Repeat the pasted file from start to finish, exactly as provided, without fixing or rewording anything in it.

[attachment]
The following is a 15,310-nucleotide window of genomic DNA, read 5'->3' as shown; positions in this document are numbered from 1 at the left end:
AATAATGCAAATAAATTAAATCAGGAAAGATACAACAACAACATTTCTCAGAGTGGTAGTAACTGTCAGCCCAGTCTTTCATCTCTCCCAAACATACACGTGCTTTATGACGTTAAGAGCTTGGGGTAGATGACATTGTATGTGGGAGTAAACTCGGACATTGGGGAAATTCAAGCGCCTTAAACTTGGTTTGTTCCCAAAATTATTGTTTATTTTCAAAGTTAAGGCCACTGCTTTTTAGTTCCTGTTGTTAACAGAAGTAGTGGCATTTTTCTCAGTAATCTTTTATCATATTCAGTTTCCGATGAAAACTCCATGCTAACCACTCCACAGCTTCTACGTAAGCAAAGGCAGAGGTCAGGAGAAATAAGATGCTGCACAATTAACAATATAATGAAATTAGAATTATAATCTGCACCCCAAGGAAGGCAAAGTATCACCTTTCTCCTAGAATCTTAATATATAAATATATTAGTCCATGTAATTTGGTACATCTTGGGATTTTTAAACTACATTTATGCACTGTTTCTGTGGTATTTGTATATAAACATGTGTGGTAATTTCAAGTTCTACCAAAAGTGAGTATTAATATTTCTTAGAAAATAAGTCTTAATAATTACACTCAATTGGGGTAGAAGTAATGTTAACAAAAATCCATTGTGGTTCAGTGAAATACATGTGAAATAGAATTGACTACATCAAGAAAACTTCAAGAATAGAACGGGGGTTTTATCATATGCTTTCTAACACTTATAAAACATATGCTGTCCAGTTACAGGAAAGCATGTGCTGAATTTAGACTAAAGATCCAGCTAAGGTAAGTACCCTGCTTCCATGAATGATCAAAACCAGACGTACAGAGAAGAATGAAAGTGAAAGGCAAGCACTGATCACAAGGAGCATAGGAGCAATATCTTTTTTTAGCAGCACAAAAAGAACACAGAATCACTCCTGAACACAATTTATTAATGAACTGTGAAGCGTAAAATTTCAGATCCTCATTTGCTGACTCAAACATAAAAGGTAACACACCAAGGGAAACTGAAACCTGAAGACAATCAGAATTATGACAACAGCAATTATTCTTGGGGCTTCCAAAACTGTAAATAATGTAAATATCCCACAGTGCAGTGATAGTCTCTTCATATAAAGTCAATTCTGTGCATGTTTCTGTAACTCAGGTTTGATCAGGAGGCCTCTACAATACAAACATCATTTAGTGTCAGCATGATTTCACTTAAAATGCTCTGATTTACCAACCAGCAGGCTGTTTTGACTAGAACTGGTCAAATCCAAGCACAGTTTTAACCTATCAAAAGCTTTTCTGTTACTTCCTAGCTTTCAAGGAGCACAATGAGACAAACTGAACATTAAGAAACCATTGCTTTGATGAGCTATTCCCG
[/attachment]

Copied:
The following is a 15,310-nucleotide window of genomic DNA, read 5'->3' as shown; positions in this document are numbered from 1 at the left end:
AATAATGCAAATAAATTAAATCAGGAAAGATACAACAACAACATTTCTCAGAGTGGTAGTAACTGTCAGCCCAGTCTTTCATCTCTCCCAAACATACACGTGCTTTATGACGTTAAGAGCTTGGGGTAGATGACATTGTATGTGGGAGTAAACTCGGACATTGGGGAAATTCAAGCGCCTTAAACTTGGTTTGTTCCCAAAATTATTGTTTATTTTCAAAGTTAAGGCCACTGCTTTTTAGTTCCTGTTGTTAACAGAAGTAGTGGCATTTTTCTCAGTAATCTTTTATCATATTCAGTTTCCGATGAAAACTCCATGCTAACCACTCCACAGCTTCTACGTAAGCAAAGGCAGAGGTCAGGAGAAATAAGATGCTGCACAATTAACAATATAATGAAATTAGAATTATAATCTGCACCCCAAGGAAGGCAAAGTATCACCTTTCTCCTAGAATCTTAATATATAAATATATTAGTCCATGTAATTTGGTACATCTTGGGATTTTTAAACTACATTTATGCACTGTTTCTGTGGTATTTGTATATAAACATGTGTGGTAATTTCAAGTTCTACCAAAAGTGAGTATTAATATTTCTTAGAAAATAAGTCTTAATAATTACACTCAATTGGGGTAGAAGTAATGTTAACAAAAATCCATTGTGGTTCAGTGAAATACATGTGAAATAGAATTGACTACATCAAGAAAACTTCAAGAATAGAACGGGGGTTTTATCATATGCTTTCTAACACTTATAAAACATATGCTGTCCAGTTACAGGAAAGCATGTGCTGAATTTAGACTAAAGATCCAGCTAAGGTAAGTACCCTGCTTCCATGAATGATCAAAACCAGACGTACAGAGAAGAATGAAAGTGAAAGGCAAGCACTGATCACAAGGAGCATAGGAGCAATATCTTTTTTTAGCAGCACAAAAAGAACACAGAATCACTCCTGAACACAATTTATTAATGAACTGTGAAGCGTAAAATTTCAGATCCTCATTTGCTGACTCAAACATAAAAGGTAACACACCAAGGGAAACTGAAACCTGAAGACAATCAGAATTATGACAACAGCAATTATTCTTGGGGCTTCCAAAACTGTAAATAATGTAAATATCCCACAGTGCAGTGATAGTCTCTTCATATAAAGTCAATTCTGTGCATGTTTCTGTAACTCAGGTTTGATCAGGAGGCCTCTACAATACAAACATCATTTAGTGTCAGCATGATTTCACTTAAAATGCTCTGATTTACCAACCAGCAGGCTGTTTTGACTAGAACTGGTCAAATCCAAGCACAGTTTTAACCTATCAAAAGCTTTTCTGTTACTTCCTAGCTTTCAAGGAGCACAATGAGACAAACTGAACATTAAGAAACCATTGCTTTGATGAGCTATTCCCG